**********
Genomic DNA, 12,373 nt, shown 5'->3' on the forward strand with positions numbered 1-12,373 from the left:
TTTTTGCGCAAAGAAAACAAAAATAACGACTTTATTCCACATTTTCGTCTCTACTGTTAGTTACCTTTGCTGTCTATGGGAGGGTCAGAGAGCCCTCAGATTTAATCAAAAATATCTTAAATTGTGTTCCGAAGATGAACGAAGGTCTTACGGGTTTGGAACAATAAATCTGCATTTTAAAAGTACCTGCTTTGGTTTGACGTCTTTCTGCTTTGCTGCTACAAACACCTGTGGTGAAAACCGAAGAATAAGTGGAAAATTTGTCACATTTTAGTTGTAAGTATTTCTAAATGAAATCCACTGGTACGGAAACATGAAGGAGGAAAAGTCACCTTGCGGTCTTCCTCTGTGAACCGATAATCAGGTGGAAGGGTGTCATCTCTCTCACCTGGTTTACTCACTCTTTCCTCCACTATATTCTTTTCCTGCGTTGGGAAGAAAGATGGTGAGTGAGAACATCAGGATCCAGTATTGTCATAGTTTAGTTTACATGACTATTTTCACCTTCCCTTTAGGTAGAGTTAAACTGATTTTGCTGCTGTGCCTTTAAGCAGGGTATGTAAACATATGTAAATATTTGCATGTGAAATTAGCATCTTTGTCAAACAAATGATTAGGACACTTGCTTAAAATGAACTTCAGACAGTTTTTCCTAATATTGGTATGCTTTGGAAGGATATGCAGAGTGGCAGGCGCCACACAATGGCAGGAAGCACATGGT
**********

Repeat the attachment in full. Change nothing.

Genomic DNA, 12,373 nt, shown 5'->3' on the forward strand with positions numbered 1-12,373 from the left:
TTTTTGCGCAAAGAAAACAAAAATAACGACTTTATTCCACATTTTCGTCTCTACTGTTAGTTACCTTTGCTGTCTATGGGAGGGTCAGAGAGCCCTCAGATTTAATCAAAAATATCTTAAATTGTGTTCCGAAGATGAACGAAGGTCTTACGGGTTTGGAACAATAAATCTGCATTTTAAAAGTACCTGCTTTGGTTTGACGTCTTTCTGCTTTGCTGCTACAAACACCTGTGGTGAAAACCGAAGAATAAGTGGAAAATTTGTCACATTTTAGTTGTAAGTATTTCTAAATGAAATCCACTGGTACGGAAACATGAAGGAGGAAAAGTCACCTTGCGGTCTTCCTCTGTGAACCGATAATCAGGTGGAAGGGTGTCATCTCTCTCACCTGGTTTACTCACTCTTTCCTCCACTATATTCTTTTCCTGCGTTGGGAAGAAAGATGGTGAGTGAGAACATCAGGATCCAGTATTGTCATAGTTTAGTTTACATGACTATTTTCACCTTCCCTTTAGGTAGAGTTAAACTGATTTTGCTGCTGTGCCTTTAAGCAGGGTATGTAAACATATGTAAATATTTGCATGTGAAATTAGCATCTTTGTCAAACAAATGATTAGGACACTTGCTTAAAATGAACTTCAGACAGTTTTTCCTAATATTGGTATGCTTTGGAAGGATATGCAGAGTGGCAGGCGCCACACAATGGCAGGAAGCACATGGT